If you're seeing this message, it means we're having trouble loading external resources on our website.

If you're behind a web filter, please make sure that the domains *.kastatic.org and *.kasandbox.org are unblocked.

Main content
Current time:0:00Total duration:9:01

Video transcript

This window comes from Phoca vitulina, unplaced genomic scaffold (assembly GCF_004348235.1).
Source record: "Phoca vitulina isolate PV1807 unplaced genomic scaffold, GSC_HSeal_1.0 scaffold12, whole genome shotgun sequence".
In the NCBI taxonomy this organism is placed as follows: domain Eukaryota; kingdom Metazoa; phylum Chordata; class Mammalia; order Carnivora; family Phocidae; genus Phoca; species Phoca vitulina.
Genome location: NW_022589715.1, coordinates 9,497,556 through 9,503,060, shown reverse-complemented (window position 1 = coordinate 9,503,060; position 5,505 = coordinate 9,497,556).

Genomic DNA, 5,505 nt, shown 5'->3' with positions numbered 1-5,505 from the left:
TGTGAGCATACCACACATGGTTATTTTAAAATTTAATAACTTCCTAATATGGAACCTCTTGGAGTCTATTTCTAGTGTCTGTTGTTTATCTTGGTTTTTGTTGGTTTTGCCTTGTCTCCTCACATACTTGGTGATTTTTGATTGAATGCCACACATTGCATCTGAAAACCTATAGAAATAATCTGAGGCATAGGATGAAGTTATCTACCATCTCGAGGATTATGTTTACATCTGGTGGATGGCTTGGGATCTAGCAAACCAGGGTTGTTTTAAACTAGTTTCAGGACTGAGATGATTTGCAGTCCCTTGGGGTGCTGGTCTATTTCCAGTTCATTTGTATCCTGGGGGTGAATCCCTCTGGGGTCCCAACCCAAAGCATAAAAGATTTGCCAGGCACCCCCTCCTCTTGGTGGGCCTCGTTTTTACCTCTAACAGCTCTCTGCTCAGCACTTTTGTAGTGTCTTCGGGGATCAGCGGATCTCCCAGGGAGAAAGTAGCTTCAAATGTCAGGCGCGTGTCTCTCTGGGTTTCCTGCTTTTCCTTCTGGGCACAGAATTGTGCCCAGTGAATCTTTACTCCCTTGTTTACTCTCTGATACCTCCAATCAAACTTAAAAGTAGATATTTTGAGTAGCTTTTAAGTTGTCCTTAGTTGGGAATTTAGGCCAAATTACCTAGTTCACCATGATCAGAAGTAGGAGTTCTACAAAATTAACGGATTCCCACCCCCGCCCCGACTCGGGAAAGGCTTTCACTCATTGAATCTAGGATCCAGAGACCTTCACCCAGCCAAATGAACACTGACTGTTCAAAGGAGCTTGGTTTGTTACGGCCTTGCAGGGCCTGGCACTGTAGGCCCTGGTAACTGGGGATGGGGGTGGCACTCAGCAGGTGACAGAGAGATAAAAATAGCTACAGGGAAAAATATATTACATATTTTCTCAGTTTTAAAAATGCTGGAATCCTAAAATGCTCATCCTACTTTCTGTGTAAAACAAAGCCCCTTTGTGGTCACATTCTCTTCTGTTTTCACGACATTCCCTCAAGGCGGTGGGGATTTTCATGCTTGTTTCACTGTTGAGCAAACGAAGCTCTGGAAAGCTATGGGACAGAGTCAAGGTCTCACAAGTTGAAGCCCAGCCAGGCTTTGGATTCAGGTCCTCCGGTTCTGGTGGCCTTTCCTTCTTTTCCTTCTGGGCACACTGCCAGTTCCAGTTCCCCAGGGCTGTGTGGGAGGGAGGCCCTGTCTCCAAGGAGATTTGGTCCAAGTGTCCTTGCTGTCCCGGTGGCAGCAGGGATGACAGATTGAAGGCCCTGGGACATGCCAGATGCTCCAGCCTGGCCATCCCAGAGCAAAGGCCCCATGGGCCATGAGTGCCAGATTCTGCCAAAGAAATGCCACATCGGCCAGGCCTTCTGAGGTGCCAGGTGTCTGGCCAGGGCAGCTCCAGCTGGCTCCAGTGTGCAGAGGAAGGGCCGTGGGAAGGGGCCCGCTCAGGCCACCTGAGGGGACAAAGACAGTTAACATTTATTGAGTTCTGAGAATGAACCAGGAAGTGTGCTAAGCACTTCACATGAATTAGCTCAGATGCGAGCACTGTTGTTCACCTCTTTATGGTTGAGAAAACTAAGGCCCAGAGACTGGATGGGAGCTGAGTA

what I want to do in this video is start to visualize the balance sheet for a simple bank and so we can start to understand the actual mechanics for how a bank accounts for its assets and liabilities in the context of a fractional reserve system so first let's just give a general idea of what a balance sheet is and I go into a lot more depth in other playlists but when we talk about a balance sheet we're really just talking about how many assets to something have and how many liabilities offset it and then how much is left over for the owners of the firm or whatever we're talking about so for example so for example if I have let's say just let's just say generalize it to any type of company let's say that they have so over here I'll draw their assets so their assets I'll do it in this green box the height of it is kind of the magnitude of their assets let's say that there's some company that has 100 million dollars in assets and assets you probably understand it's something that gives you some type of benefit the more formal definition is something that gives you some future value and it's generally considered to have some positive economic value so it could be cash because cash can be converted into other things you can go buy a cow and that cow can provide milk for you and give you future benefit a cow itself would be an asset a building would be an asset because it gives you the future value of giving you shelter so assets could be anything but here for the sake of this company we could even visualize it as cash if you like so it has a hundred million dollars of assets and let's say it has some liabilities so let's say this company right over here has sixty million in liabilities and I'm trying to do it roughly equal to the height it's not exact but let's say that they have 60 million in liabilities and liabilities are just obligations so it owes people sixty million dollars worth of stuff and so when you look at it this way this entity here which could be a company affirm it could even this you could even call this a person if this was a person they'd have a hundred million dollars of assets but they owe sixty million of that hundred or you could say they owe sixty and you could view it of that hundred million so they would have forty million left over for themselves if you were to say what is the value of this how much do the owners of this entity actually how much are they worth from this entity it would be the hundred minus the sixty they have a hundred they owe sixty so the owners right over here would be 40 million dollars so that's really kind of the value of what the owners have and it's called owners owner's equity so that's just a basic primary primer in assets and liabilities and now I want to use I want to build on that to think about what's actually happening in a fractional reserve system with the bank and what we're going to see is the way it's actually done mechanically in a modern fractional reserve system is slightly different than the way you would conceptualize it the way you actually I've been conceptualizing it for you guys because that's just an easier way to think about things so let's just say we're going to go start a bank so let's say I I want to start a bank and what I do is I go and I take I go by I don't know let's say I go by a 10 million dollar existing bank so here I have an asset which is my equipment and the building and all of the ID computers and all of the things all of the things that can essentially run a bank and that's worth that's worth ten million dollars and this is my owner's equity so I have 10 million dollars of owner's equity maybe do it in those same colors that I did so let me do this in that green color so this is an asset and I have no liabilities yet let's just say that I inherited that money or that was just money that I had saved up so I went I bought a 10 million dollar asset and so my equity since there's no offsetting liabilities is ten million dollars so this is my owner's equity right over here is 10 million dollars so I'll just call it equity now let's say that you know you you lot you're impressed with my building and my IT systems and the number of ATMs that I have around town so you decide that you want to deposit some money with me so let's say that you take your you take a wheelbarrow and in your wheelbarrow you come and you deposit let's say you deposit a hundred million dollars in my bank in cash so these are cash reserves these are Federal Reserve notes that you're depositing in my bank so I'll draw these as assets so this is so let me do a hundred million just should be about ten times as high as what I've already drawn so you're going to come here and you're going to deposit you are going to deposit a hundred million dollars so this is a hundred million dollars one hundred million of of I'll call it cache of cash will visualize it as physical cash and it goes into these vaults that I had purchased and so that's the asset that I got but obviously you're not just giving me this cash then I would be 100 million dollars richer you're keeping that your you want that on demand you want that in the checking account so that you can write checks against it and access it from your ATM and so I have an offsetting liability my my offsetting liability is that this is essentially a demand deposit for you so this is I guess the way we can view it is the way we can view it is we could write it as a checkable checkable checkable deposit and i'm viewing it from the bank's perspective and that's why it's a liability because someone can hand me a check and I would have to give them some money this is this is an obligation if someone writes a check against these deposits to someone else that's an obligation that I is the bank half the surface I could call this just checking accounts or checking accounts of person a maybe that makes it easier to ace checking account is a liability for me so let me call it if I haven't called them person a already I'm calling them now person a's checking account checking account and that's a liability because person a can come at any time and they can demand one hundred million dollars of cash now this right over here I haven't done anything fractional yet this is just as just regular so far this would be equivalent to full reserve banking I'm just keeping person a's money safe but we know in a fractional reserve system i can lend out a good bit of money and so that's essentially what i could then do if we're talking about fractional reserve i can lend out 90% of this money I could lend out 90% of this so let me take out 90% so let me clear this right over here so let me clear that and so let's say I took ninety percent of it lent it out and so we only have ten million of the original cash there as reserves and I call them reserves now but that's ten million of the original so I'm going to have ten million of reserves left and everything else I lent out so everything else I lent out so 1990 million I lent 90 million of lending so we can even visualize it as big stacks of cash that I hand it out to people and then you might say well okay I didn't just give that to those people in exchange for that they are saying I'm going to pay me back and so that's an asset if you borrow money from me it's an obligation for you it's a liability for you but it's an asset for me let me make this clear so if I'm a bank if I'm a bank and there's a borrower I there is a borrower there is a borrower and if I give the borrower if I give the borrower a dollar if I give them a dollar you could visualize it although it's not exactly how it works is that they give an IOU they give the bank an IOU I owe you one dollar at some future date now from the bank's point of view this IOU is an asset they're essentially exchanging assets the bank is giving it a dollar the borrower is giving an IOU from the borrower's point of view the dollar is an asset and this IOU is a liability but from the bank's point of view there's like oh I have this IOU maybe I could give this to someone else maybe I could sell this I'll you this I use going to give me future benefit because assuming this person is good for their money they're going to give that money back and that's the same reason why a check is a liability of the bank if you write a check to someone the bank has a responsibility to if someone were to give that check to the bank to give them cash so the similar way when the bank lends out all of this money they're going to get IOUs from all the people that they lent it to so they're going to have they're going to get 90 million of IOUs we could say 90 million worth of loans but you really could just view those as these are io u--'s to other people this is an asset because it's going to give some future benefit at some future time now I'm going to leave you there because what I did here this is conceptually identical to everything we've been talking about this is how frankly most people visualize fractional reserve lending you get you get a hundred million reserves you lend out ninety million of that reserves and to exchange that for an asset which is essentially an IOU but we'll see in the next videos this isn't exactly true what a bank can actually do is actually create it can actually take just the ten million of reserves and then it can create these assets which are functionally equivalent it looks a little bit shady the first time you think about it but they are actually functionally equivalent so it's not as shady as you might initially think it to be and we'll cover that in the next video